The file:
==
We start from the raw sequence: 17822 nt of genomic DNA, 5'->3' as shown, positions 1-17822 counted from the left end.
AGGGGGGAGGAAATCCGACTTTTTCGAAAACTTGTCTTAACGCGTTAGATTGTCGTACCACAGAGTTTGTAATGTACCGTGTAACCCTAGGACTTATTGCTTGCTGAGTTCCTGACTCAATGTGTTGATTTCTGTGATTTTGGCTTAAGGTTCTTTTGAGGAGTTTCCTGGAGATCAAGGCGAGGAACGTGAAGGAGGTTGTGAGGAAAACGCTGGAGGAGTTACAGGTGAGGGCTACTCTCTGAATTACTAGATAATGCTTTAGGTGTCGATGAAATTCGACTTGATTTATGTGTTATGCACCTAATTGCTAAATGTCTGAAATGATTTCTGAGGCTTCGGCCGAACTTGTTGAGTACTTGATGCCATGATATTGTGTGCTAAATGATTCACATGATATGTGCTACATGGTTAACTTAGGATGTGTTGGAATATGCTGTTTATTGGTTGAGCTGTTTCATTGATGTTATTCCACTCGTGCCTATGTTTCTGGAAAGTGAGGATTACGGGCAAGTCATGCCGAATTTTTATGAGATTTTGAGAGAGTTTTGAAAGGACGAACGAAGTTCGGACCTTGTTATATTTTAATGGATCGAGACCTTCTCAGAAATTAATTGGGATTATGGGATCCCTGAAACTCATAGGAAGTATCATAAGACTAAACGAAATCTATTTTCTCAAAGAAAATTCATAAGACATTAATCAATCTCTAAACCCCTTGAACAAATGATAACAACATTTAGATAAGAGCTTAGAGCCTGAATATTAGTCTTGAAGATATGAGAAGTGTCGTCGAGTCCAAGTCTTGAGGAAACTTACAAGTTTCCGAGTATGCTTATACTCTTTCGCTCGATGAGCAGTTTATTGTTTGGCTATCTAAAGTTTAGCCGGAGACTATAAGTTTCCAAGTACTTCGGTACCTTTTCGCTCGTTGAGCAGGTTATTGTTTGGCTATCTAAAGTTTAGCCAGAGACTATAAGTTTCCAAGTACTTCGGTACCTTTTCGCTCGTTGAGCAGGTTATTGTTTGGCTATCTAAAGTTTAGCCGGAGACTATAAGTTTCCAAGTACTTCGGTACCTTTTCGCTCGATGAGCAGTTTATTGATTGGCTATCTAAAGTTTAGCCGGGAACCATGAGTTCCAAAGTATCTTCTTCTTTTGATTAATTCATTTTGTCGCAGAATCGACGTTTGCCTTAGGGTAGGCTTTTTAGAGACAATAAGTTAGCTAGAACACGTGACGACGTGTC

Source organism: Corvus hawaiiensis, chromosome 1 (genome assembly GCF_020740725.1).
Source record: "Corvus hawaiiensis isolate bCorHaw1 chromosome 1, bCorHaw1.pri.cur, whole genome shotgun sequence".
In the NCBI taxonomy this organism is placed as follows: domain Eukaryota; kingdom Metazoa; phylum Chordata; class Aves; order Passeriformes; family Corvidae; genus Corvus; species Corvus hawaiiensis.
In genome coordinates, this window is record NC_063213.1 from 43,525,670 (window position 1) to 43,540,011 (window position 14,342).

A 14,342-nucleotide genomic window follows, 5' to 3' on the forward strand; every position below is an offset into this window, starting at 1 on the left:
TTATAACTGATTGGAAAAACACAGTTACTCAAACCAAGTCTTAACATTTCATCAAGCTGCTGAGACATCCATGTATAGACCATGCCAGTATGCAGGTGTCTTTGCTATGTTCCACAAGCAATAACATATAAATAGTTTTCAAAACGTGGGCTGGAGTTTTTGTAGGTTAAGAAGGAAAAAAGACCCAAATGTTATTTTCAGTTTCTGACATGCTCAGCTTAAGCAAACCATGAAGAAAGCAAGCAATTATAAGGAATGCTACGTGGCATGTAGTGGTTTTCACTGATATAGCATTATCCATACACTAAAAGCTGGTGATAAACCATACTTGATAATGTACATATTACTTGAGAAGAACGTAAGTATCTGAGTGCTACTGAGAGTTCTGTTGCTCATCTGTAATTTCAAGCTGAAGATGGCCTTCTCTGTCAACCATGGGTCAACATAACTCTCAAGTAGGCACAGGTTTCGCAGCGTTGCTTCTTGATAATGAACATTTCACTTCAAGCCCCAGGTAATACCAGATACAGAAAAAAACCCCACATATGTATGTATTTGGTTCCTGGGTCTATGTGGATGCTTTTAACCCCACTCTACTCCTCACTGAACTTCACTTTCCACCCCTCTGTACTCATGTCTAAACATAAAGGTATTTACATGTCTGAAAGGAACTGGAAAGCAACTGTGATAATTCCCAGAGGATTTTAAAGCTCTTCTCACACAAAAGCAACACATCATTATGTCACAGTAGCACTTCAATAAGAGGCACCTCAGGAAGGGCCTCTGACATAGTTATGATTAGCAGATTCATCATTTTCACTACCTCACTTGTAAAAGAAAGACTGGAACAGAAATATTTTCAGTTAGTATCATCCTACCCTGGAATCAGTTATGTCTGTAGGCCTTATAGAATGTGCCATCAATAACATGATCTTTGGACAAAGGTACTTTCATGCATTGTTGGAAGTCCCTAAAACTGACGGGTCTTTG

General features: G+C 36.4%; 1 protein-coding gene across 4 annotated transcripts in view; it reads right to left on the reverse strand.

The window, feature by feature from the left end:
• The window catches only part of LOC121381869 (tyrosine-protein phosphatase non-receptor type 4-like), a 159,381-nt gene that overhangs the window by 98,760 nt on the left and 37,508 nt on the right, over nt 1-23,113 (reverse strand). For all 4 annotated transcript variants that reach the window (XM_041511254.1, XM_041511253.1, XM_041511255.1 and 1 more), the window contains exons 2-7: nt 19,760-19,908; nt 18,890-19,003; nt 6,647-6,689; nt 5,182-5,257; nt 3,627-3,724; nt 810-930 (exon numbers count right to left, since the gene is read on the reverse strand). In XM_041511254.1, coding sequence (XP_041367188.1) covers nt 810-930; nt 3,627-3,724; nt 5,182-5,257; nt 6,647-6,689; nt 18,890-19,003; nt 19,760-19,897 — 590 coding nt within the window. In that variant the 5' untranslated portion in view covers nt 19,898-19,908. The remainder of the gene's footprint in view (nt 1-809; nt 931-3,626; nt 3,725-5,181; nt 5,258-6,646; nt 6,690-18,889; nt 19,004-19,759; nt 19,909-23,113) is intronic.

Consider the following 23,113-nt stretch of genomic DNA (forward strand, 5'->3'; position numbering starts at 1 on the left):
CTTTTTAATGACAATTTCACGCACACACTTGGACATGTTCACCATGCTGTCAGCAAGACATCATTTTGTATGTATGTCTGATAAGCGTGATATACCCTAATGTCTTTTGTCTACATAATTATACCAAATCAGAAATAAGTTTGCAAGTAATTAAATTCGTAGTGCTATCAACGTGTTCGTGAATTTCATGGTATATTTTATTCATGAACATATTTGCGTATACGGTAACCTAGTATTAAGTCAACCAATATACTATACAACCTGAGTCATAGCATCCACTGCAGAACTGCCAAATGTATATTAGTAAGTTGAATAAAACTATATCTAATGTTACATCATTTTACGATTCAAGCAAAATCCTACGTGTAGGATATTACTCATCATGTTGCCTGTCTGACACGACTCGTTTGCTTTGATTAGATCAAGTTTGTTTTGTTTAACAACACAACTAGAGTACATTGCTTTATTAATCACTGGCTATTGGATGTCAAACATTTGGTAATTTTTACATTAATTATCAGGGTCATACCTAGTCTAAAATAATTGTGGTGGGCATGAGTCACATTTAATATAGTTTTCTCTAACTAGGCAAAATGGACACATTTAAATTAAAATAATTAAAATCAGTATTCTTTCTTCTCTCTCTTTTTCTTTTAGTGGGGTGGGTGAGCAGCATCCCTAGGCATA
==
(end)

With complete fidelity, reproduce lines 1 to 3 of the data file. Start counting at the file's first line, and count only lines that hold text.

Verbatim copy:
We start from the raw sequence: 17822 nt of genomic DNA, 5'->3' as shown, positions 1-17822 counted from the left end.
AGGGGGGAGGAAATCCGACTTTTTCGAAAACTTGTCTTAACGCGTTAGATTGTCGTACCACAGAGTTTGTAATGTACCGTGTAACCCTAGGACTTATTGCTTGCTGAGTTCCTGACTCAATGTGTTGATTTCTGTGATTTTGGCTTAAGGTTCTTTTGAGGAGTTTCCTGGAGATCAAGGCGAGGAACGTGAAGGAGGTTGTGAGGAAAACGCTGGAGGAGTTACAGGTGAGGGCTACTCTCTGAATTACTAGATAATGCTTTAGGTGTCGATGAAATTCGACTTGATTTATGTGTTATGCACCTAATTGCTAAATGTCTGAAATGATTTCTGAGGCTTCGGCCGAACTTGTTGAGTACTTGATGCCATGATATTGTGTGCTAAATGATTCACATGATATGTGCTACATGGTTAACTTAGGATGTGTTGGAATATGCTGTTTATTGGTTGAGCTGTTTCATTGATGTTATTCCACTCGTGCCTATGTTTCTGGAAAGTGAGGATTACGGGCAAGTCATGCCGAATTTTTATGAGATTTTGAGAGAGTTTTGAAAGGACGAACGAAGTTCGGACCTTGTTATATTTTAATGGATCGAGACCTTCTCAGAAATTAATTGGGATTATGGGATCCCTGAAACTCATAGGAAGTATCATAAGACTAAACGAAATCTATTTTCTCAAAGAAAATTCATAAGACATTAATCAATCTCTAAACCCCTTGAACAAATGATAACAACATTTAGATAAGAGCTTAGAGCCTGAATATTAGTCTTGAAGATATGAGAAGTGTCGTCGAGTCCAAGTCTTGAGGAAACTTACAAGTTTCCGAGTATGCTTATACTCTTTCGCTCGATGAGCAGTTTATTGTTTGGCTATCTAAAGTTTAGCCGGAGACTATAAGTTTCCAAGTACTTCGGTACCTTTTCGCTCGTTGAGCAGGTTATTGTTTGGCTATCTAAAGTTTAGCCAGAGACTATAAGTTTCCAAGTACTTCGGTACCTTTTCGCTCGTTGAGCAGGTTATTGTTTGGCTATCTAAAGTTTAGCCGGAGACTATAAGTTTCCAAGTACTTCGGTACCTTTTCGCTCGATGAGCAGTTTATTGATTGGCTATCTAAAGTTTAGCCGGGAACCATGAGTTCCAAAGTATCTTCTTCTTTTGATTAATTCATTTTGTCGCAGAATCGACGTTTGCCTTAGGGTAGGCTTTTTAGAGACAATAAGTTAGCTAGAACACGTGACGACGTGTC

Source organism: Corvus hawaiiensis, chromosome 1 (genome assembly GCF_020740725.1).